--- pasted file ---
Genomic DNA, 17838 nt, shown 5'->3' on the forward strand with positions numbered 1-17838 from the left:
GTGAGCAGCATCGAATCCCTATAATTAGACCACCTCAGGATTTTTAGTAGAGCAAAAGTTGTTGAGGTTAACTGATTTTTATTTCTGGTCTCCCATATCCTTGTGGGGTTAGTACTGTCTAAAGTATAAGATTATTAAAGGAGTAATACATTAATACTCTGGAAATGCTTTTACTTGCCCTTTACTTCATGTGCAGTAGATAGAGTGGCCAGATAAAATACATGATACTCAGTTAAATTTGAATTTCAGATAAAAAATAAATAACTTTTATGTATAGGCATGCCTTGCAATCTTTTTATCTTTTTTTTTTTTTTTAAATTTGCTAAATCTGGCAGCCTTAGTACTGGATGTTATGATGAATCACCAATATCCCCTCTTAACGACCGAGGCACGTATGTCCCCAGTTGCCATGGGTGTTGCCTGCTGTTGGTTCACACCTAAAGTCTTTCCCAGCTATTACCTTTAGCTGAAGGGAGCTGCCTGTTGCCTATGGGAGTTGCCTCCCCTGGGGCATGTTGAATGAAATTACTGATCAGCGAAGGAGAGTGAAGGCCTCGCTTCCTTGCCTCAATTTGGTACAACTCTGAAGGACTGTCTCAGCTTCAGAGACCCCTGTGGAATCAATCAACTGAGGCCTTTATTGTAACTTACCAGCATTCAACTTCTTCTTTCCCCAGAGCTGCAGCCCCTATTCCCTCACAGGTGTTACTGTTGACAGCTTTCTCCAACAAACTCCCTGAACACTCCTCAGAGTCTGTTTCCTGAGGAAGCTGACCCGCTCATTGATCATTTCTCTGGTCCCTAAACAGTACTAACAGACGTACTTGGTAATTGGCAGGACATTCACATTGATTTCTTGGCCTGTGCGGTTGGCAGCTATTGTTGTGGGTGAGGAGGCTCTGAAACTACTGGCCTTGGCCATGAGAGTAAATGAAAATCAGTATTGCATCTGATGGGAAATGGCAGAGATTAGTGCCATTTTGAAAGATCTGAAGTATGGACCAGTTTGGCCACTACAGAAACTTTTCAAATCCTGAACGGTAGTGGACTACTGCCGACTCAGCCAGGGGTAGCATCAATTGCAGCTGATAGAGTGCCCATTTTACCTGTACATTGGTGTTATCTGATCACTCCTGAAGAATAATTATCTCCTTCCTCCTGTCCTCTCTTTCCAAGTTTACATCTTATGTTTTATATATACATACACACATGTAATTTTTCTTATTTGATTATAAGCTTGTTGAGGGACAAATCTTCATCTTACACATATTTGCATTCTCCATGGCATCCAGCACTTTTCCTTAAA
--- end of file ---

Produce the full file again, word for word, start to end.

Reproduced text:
Genomic DNA, 17838 nt, shown 5'->3' on the forward strand with positions numbered 1-17838 from the left:
GTGAGCAGCATCGAATCCCTATAATTAGACCACCTCAGGATTTTTAGTAGAGCAAAAGTTGTTGAGGTTAACTGATTTTTATTTCTGGTCTCCCATATCCTTGTGGGGTTAGTACTGTCTAAAGTATAAGATTATTAAAGGAGTAATACATTAATACTCTGGAAATGCTTTTACTTGCCCTTTACTTCATGTGCAGTAGATAGAGTGGCCAGATAAAATACATGATACTCAGTTAAATTTGAATTTCAGATAAAAAATAAATAACTTTTATGTATAGGCATGCCTTGCAATCTTTTTATCTTTTTTTTTTTTTTTAAATTTGCTAAATCTGGCAGCCTTAGTACTGGATGTTATGATGAATCACCAATATCCCCTCTTAACGACCGAGGCACGTATGTCCCCAGTTGCCATGGGTGTTGCCTGCTGTTGGTTCACACCTAAAGTCTTTCCCAGCTATTACCTTTAGCTGAAGGGAGCTGCCTGTTGCCTATGGGAGTTGCCTCCCCTGGGGCATGTTGAATGAAATTACTGATCAGCGAAGGAGAGTGAAGGCCTCGCTTCCTTGCCTCAATTTGGTACAACTCTGAAGGACTGTCTCAGCTTCAGAGACCCCTGTGGAATCAATCAACTGAGGCCTTTATTGTAACTTACCAGCATTCAACTTCTTCTTTCCCCAGAGCTGCAGCCCCTATTCCCTCACAGGTGTTACTGTTGACAGCTTTCTCCAACAAACTCCCTGAACACTCCTCAGAGTCTGTTTCCTGAGGAAGCTGACCCGCTCATTGATCATTTCTCTGGTCCCTAAACAGTACTAACAGACGTACTTGGTAATTGGCAGGACATTCACATTGATTTCTTGGCCTGTGCGGTTGGCAGCTATTGTTGTGGGTGAGGAGGCTCTGAAACTACTGGCCTTGGCCATGAGAGTAAATGAAAATCAGTATTGCATCTGATGGGAAATGGCAGAGATTAGTGCCATTTTGAAAGATCTGAAGTATGGACCAGTTTGGCCACTACAGAAACTTTTCAAATCCTGAACGGTAGTGGACTACTGCCGACTCAGCCAGGGGTAGCATCAATTGCAGCTGATAGAGTGCCCATTTTACCTGTACATTGGTGTTATCTGATCACTCCTGAAGAATAATTATCTCCTTCCTCCTGTCCTCTCTTTCCAAGTTTACATCTTATGTTTTATATATACATACACACATGTAATTTTTCTTATTTGATTATAAGCTTGTTGAGGGACAAATCTTCATCTTACACATATTTGCATTCTCCATGGCATCCAGCACTTTTCCTTAAA